VexRiscv MPU implementation

A prototype implementation of the RISC-V MPU was developed for the VEDLIoT project, which can be found on the mpu branch of lindemer’s fork of VexRiscv, here. Note that the MPU features were integrated directly into the PMP plugin’s source code, because they share a significant amount of hardware logic. This implementation is based on a simplified version of the MPU proposal, which is described on this page. It provides the minimum features required to implement secure enclaves in three privelege levels (M/S/U).


The concept and motivation behind this extension is described in this paper and the accompanying presentation. Since the actual MPU specification is still a draft and constantly changing, we implemented only the key features.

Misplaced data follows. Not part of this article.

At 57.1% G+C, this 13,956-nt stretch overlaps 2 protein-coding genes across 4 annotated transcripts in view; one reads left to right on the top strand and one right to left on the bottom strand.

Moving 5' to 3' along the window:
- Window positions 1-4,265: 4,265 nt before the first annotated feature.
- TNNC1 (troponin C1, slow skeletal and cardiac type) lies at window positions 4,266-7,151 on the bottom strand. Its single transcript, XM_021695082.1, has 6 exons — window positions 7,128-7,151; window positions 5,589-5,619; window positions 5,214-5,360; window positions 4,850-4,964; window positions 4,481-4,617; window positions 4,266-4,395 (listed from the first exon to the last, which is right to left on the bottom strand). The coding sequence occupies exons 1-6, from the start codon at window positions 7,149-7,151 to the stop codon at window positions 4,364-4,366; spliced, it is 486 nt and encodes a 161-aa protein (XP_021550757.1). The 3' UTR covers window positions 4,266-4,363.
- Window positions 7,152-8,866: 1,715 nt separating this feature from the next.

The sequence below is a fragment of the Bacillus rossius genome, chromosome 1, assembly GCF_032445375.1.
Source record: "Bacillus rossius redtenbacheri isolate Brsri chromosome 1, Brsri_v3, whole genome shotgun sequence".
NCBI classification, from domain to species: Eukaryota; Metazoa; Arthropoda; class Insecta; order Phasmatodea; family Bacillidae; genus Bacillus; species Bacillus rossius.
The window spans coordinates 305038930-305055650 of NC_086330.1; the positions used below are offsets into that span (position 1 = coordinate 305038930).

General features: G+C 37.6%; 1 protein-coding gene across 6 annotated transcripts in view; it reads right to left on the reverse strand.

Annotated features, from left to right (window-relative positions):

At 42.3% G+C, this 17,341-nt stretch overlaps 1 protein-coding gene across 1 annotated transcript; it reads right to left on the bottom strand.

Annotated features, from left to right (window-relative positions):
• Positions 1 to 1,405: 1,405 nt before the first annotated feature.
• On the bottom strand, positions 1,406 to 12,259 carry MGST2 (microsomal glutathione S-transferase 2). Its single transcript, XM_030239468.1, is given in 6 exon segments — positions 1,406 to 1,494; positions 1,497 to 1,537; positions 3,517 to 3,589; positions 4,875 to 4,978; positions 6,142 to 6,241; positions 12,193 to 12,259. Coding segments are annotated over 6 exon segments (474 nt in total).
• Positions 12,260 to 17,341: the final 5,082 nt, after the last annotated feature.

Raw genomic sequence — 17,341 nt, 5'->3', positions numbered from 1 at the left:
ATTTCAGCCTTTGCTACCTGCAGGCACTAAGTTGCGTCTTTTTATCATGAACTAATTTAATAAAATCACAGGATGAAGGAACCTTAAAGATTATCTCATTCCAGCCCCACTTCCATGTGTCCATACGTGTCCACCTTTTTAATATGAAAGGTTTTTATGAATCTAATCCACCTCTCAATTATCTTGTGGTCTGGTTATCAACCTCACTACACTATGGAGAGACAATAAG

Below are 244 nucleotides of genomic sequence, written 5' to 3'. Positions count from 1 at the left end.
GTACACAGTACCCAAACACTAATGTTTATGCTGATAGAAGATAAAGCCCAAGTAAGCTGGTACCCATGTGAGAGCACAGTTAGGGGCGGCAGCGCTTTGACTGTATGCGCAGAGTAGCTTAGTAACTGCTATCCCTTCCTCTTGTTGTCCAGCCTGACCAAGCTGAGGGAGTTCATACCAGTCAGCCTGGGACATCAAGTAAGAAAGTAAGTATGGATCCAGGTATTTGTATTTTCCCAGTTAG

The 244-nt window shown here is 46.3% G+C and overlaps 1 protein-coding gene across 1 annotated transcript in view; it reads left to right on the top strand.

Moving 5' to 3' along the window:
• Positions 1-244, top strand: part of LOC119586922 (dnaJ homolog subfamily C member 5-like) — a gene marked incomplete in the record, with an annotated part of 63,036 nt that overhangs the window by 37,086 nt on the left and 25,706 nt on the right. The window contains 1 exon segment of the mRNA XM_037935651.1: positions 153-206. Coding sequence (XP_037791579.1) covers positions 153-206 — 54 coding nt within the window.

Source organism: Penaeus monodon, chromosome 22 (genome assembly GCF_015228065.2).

In the VexRiscv implementation, the MPU behaves almost identically to PMP, except that the mpucfg and mpuaddr CSRs can be accessed by both M- and S-mode. The mpucfg CSRs have an L bit like pmpcfg, but the meaning is different. In pmpcfg, the L bit causes the permissions to be enforced on M-mode and prevents the region from being changed until a full device reset. The L bit in mpucfg can always be changed by both M- and S-mode, and it does not cause the permissions to be enforced on S-mode. Instead, it fully revokes S-mode’s access to that region, but continues to enforce the specified permissions on U-mode. This is similar to how an MMU prevents the kernel from executing code located in userspace RAM.